Upgrading to a new card could help you unlock more value, but it isn’t always a perfect solution. For one, your credit card company may be unwilling to grant an upgrade, no matter how good of a customer you’ve been. 

If your credit card company offers upgrades, it may limit which cards you can upgrade to from the one you have. For example, you may only be able to choose from a specific category of cards with similar features or benefits. 

Rules to know about upgrading credit cards include the following:

  • Credit card companies are not required to offer upgrades. 
  • Network-jumping, i.e., moving from Visa to Discover, even if your credit card company offers both types of cards, is often prohibited. 
  • Upgrading may disqualify you from earning an introductory bonus with the new card.
  • Your credit limit with the new card may not be the same as the limit for your old card. 

If upgrading a rewards credit card, it’s essential to ask what will happen to any rewards you’ve earned but not redeemed. For example, if you’re moving from an airline miles card to a cash-back card, will the miles remain in your account, be converted to cash back, or disappear altogether?

Redeeming unused rewards before requesting an upgrade can ensure they don’t go to waste. It’s wise to compare the value you’ll get with different redemption options to ensure your points, miles, or cash-back rewards go as far as possible. 

How to upgrade your credit card

If you’re considering a credit card upgrade, first consider what changes you want to make to your account. 

For instance, you may not need to upgrade your card to increase your credit limit. On the other hand, an upgrade might be necessary if you wish to access better travel rewards or perks, such as lounge access or TSA PreCheck benefits.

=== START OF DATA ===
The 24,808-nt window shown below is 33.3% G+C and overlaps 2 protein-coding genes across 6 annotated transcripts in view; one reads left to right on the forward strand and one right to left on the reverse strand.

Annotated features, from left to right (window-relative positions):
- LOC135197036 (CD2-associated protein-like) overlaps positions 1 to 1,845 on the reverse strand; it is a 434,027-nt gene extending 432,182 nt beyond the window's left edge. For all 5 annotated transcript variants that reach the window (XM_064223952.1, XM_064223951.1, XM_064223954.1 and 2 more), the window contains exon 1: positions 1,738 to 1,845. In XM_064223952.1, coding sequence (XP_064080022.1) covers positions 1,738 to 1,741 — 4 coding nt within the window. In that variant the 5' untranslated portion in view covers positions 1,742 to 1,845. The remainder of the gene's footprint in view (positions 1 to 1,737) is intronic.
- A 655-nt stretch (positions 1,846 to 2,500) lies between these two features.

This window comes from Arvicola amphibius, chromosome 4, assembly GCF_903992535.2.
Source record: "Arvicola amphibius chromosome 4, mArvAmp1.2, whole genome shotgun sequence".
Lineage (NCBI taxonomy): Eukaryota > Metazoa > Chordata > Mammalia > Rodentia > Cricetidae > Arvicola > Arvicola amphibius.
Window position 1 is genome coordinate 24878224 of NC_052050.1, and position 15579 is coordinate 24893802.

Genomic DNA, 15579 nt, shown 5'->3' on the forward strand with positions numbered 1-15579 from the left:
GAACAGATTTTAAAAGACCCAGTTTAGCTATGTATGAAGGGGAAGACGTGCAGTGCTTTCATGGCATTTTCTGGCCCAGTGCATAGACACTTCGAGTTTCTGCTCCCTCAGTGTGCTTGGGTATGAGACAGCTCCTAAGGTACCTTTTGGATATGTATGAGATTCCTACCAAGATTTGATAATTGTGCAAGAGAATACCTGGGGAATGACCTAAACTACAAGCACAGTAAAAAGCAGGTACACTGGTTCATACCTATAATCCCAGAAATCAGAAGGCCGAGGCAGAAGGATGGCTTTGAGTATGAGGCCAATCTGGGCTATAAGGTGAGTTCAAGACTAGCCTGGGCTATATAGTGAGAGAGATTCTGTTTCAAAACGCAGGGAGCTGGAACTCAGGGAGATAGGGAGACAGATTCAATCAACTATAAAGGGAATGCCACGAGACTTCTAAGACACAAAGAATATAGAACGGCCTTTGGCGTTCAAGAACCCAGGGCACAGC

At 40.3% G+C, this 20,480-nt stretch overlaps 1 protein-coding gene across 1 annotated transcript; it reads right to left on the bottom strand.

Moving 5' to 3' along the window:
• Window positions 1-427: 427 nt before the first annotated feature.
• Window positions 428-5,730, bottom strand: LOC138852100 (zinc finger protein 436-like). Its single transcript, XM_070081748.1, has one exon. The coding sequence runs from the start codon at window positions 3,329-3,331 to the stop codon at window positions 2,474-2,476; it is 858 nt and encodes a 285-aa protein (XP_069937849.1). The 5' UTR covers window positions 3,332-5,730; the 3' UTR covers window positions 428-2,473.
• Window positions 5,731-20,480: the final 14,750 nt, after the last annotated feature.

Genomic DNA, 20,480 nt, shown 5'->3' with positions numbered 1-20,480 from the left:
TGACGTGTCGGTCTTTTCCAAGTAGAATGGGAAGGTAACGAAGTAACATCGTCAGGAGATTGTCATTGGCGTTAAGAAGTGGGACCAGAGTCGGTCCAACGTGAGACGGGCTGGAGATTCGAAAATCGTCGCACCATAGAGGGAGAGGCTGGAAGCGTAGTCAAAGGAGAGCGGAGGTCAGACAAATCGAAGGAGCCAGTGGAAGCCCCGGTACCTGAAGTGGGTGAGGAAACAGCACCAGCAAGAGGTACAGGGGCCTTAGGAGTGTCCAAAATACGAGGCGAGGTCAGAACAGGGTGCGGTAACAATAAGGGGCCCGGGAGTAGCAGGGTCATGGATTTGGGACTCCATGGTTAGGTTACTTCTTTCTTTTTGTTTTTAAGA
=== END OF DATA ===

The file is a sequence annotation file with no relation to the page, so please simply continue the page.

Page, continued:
Once you’re ready to upgrade, you’ll need to contact the bank that issued the card. You should be able to find the customer service number listed on the back of the card. Here’s how to contact different card issuers to request an upgrade. 

Card issuerRequest by phoneRequest online
American Express1-800-528-4800American Express website
Bank of America1-800-732-9194Bank of America website
Barclays1-877-523-0478Barclays website
Capital One1-800-227-4825Capital One website
Chase 1-800-432-3117Chase Bank website
Citi1-800-950-5114Citi website
Discover1-800-347-2683Discover website
U.S. Bank1-800-285-8585U.S. Bank website
Wells Fargo1-800-642-4720Wells Fargo website

When requesting an upgrade, be prepared to make a strong case for why the credit card company should agree. Also, be sure to ask whether upgrading will affect your credit scores or cost any rewards you’ve earned.